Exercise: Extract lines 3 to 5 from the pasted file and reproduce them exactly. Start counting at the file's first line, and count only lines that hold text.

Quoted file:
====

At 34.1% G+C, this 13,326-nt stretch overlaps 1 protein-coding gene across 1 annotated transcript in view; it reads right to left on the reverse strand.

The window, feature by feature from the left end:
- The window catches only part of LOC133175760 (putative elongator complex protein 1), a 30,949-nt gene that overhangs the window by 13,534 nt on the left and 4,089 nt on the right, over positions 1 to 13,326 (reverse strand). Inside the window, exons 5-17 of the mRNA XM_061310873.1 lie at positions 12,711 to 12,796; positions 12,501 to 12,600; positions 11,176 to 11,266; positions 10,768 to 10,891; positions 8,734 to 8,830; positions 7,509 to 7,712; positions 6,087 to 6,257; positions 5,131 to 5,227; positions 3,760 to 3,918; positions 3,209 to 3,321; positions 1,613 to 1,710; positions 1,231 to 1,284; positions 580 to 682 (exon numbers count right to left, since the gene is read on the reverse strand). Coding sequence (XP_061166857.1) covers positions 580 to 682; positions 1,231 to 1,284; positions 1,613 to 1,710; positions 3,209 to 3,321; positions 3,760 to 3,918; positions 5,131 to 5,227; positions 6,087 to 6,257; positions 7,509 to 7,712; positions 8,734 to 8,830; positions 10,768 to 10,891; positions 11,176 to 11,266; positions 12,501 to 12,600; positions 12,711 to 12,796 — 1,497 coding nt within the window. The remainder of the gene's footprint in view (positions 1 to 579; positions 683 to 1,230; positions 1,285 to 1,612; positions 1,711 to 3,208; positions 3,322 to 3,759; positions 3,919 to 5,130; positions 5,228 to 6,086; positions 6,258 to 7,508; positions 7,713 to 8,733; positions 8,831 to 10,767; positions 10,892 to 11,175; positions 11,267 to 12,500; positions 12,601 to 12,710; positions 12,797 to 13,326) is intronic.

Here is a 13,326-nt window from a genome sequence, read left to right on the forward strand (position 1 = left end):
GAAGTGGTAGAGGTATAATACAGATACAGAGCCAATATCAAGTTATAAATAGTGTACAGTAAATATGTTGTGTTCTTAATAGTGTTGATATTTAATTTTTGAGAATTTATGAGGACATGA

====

- The window catches only part of LOC133175760 (putative elongator complex protein 1), a 30,949-nt gene that overhangs the window by 13,534 nt on the left and 4,089 nt on the right, over positions 1 to 13,326 (reverse strand). Inside the window, exons 5-17 of the mRNA XM_061310873.1 lie at positions 12,711 to 12,796; positions 12,501 to 12,600; positions 11,176 to 11,266; positions 10,768 to 10,891; positions 8,734 to 8,830; positions 7,509 to 7,712; positions 6,087 to 6,257; positions 5,131 to 5,227; positions 3,760 to 3,918; positions 3,209 to 3,321; positions 1,613 to 1,710; positions 1,231 to 1,284; positions 580 to 682 (exon numbers count right to left, since the gene is read on the reverse strand). Coding sequence (XP_061166857.1) covers positions 580 to 682; positions 1,231 to 1,284; positions 1,613 to 1,710; positions 3,209 to 3,321; positions 3,760 to 3,918; positions 5,131 to 5,227; positions 6,087 to 6,257; positions 7,509 to 7,712; positions 8,734 to 8,830; positions 10,768 to 10,891; positions 11,176 to 11,266; positions 12,501 to 12,600; positions 12,711 to 12,796 — 1,497 coding nt within the window. The remainder of the gene's footprint in view (positions 1 to 579; positions 683 to 1,230; positions 1,285 to 1,612; positions 1,711 to 3,208; positions 3,322 to 3,759; positions 3,919 to 5,130; positions 5,228 to 6,086; positions 6,258 to 7,508; positions 7,713 to 8,733; positions 8,831 to 10,767; positions 10,892 to 11,175; positions 11,267 to 12,500; positions 12,601 to 12,710; positions 12,797 to 13,326) is intronic.

Here is a 13,326-nt window from a genome sequence, read left to right on the forward strand (position 1 = left end):
GAAGTGGTAGAGGTATAATACAGATACAGAGCCAATATCAAGTTATAAATAGTGTACAGTAAATATGTTGTGTTCTTAATAGTGTTGATATTTAATTTTTGAGAATTTATGAGGACATGA